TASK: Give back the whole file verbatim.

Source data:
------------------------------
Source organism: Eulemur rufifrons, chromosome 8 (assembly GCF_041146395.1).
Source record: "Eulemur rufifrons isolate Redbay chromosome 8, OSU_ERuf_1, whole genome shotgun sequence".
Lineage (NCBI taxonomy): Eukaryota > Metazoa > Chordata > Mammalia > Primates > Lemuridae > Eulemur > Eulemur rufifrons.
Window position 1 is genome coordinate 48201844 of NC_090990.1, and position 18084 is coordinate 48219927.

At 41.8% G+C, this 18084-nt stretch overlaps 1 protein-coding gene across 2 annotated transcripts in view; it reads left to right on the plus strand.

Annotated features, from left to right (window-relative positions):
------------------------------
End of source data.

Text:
Source organism: Eulemur rufifrons, chromosome 8 (assembly GCF_041146395.1).
Source record: "Eulemur rufifrons isolate Redbay chromosome 8, OSU_ERuf_1, whole genome shotgun sequence".
Lineage (NCBI taxonomy): Eukaryota > Metazoa > Chordata > Mammalia > Primates > Lemuridae > Eulemur > Eulemur rufifrons.
Window position 1 is genome coordinate 48201844 of NC_090990.1, and position 18084 is coordinate 48219927.

At 41.8% G+C, this 18084-nt stretch overlaps 1 protein-coding gene across 2 annotated transcripts in view; it reads left to right on the plus strand.

Annotated features, from left to right (window-relative positions):